In April 2021, I decided it was time to break up with my phone after realizing my screen usage was much higher than I anticipated. After making a few changes, my screen time was nearly cut in half. Back then, the primary culprit that led to the overutilization of my phone was social media. To limit my time on social media I implemented a daily time limit for both Instagram and Facebook which helped me to be more conscious of how much I was using each app.
That small change made a significant impact and led me to consider what additional limits I might explore so that I could continue to change my relationship with social media. As I explored other ways to manage my social media usage, I knew that I didn’t want to give it up completely, but I could benefit from a break. As a result, I implemented No Social Media Sunday.
In theory, the practice is simple. On Sunday I don’t use Instagram or Facebook. I said in theory because when I started to implement this practice it was actually pretty challenging. I found myself constantly reaching for my phone and then reminding myself I wasn’t using social media that day. It was a hard habit to break and FOMO was the biggest hurdle to get over. Without the presence of Instagram or Facebook, I constantly felt like I was missing out on something. I think that’s one of the biggest traps of social media. It’s so easy to get caught up in the highlight reels of those we “know” that we lose sight of our own reality, which is often just as good, and just as worthy, as what we see online.
After a few weeks, I realized that I actually wasn’t missing much during my one day away from social media. Sure, I might not see the latest engagement or baby announcement right away, but I always see it eventually. Most Mondays, the notifications I am greeted with when I check Facebook or Instagram are meaningless (I don’t care that so and so commented on so and so’s photo). After several months of no social media Sunday, FOMO is rarely a thought now. If I do miss something significant my husband will likely fill me in.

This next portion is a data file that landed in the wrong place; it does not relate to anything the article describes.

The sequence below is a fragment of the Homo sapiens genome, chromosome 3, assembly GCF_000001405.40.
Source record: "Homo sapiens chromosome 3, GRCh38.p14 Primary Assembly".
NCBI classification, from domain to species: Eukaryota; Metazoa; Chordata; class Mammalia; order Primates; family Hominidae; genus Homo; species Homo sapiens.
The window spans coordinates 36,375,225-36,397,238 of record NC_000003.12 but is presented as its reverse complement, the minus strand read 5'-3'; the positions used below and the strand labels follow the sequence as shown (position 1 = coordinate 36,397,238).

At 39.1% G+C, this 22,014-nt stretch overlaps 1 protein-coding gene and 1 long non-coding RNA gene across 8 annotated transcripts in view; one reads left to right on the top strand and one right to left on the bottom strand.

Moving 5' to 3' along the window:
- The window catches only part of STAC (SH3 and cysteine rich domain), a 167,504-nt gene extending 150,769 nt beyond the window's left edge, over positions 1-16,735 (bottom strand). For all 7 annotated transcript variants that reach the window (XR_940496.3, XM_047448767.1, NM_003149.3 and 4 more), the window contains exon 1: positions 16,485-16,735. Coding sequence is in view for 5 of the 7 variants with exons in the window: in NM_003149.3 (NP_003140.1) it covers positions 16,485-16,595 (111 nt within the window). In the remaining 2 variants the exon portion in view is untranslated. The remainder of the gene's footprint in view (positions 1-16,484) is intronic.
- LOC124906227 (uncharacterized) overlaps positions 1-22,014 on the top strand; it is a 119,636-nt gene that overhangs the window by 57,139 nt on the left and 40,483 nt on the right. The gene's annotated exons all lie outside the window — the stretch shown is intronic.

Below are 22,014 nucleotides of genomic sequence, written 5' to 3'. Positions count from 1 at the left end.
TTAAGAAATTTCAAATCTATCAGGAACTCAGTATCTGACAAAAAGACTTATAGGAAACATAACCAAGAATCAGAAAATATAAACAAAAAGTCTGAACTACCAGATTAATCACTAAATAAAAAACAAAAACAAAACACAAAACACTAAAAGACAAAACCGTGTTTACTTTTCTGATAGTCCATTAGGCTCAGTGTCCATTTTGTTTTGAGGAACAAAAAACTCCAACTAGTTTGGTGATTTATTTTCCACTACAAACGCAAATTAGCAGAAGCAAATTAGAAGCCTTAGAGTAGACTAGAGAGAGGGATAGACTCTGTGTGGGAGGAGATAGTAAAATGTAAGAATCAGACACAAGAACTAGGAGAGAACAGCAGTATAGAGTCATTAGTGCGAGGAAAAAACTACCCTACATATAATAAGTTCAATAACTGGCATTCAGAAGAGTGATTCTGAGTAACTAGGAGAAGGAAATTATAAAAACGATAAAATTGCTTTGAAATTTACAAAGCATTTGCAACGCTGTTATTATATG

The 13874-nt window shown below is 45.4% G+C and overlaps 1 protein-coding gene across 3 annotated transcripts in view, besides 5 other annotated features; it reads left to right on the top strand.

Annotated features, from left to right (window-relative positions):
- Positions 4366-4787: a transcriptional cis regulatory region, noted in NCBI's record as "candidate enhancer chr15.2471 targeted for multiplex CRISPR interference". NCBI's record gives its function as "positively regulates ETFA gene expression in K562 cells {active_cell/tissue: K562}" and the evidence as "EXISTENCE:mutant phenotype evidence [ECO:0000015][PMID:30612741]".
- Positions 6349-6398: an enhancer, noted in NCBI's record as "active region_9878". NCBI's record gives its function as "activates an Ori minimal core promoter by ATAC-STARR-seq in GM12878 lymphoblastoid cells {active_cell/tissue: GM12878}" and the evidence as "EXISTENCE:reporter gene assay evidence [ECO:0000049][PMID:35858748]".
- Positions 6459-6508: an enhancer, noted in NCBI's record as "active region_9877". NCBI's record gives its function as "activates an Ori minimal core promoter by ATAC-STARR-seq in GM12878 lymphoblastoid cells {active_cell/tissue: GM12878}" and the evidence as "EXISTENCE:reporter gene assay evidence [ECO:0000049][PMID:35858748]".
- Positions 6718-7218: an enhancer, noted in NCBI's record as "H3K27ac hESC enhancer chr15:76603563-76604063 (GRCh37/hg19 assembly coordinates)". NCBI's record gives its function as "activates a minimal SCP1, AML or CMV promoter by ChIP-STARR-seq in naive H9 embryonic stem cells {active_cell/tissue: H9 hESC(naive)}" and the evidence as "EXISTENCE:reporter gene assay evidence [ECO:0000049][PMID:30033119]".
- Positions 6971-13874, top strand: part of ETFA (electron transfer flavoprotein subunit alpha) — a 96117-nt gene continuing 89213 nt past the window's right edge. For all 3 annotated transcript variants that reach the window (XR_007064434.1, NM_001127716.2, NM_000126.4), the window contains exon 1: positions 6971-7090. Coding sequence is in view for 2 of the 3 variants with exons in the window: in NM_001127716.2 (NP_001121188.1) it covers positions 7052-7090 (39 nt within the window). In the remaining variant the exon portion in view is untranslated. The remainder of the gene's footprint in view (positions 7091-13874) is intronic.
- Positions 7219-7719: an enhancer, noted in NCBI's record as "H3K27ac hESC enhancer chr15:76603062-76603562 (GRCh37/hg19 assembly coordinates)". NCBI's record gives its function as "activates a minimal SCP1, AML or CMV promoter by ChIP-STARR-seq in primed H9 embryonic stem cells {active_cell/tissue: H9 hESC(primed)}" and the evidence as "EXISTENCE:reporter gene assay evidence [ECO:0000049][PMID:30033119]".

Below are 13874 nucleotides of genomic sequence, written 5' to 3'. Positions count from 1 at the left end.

I have come to appreciate and look forward to No Social Media Sunday. While I am thankful that apps like Facebook and Instagram have afforded me the opportunity to engage with new people, find encouragement and inspiration from others, learn new things, and share parts of my own life, my time away each week reminds me that those things are not more important than my own mental health and the connections I have the opportunity to build in real life. My one day absence from social media gives me the ability to focus my attention on my family. I pick up my phone less. I feel a sense of mental clarity. I’m less distracted. I am free from the comparison cycle. I feel lighter. I feel free.
With growing concerns about the impact of social media on mental health, we can all benefit from taking a break from our online lives, even if it’s for a few hours, a day, or an extended period of time. I plan to continue No Social Media Sunday and I hope my experience has inspired you to consider it as well.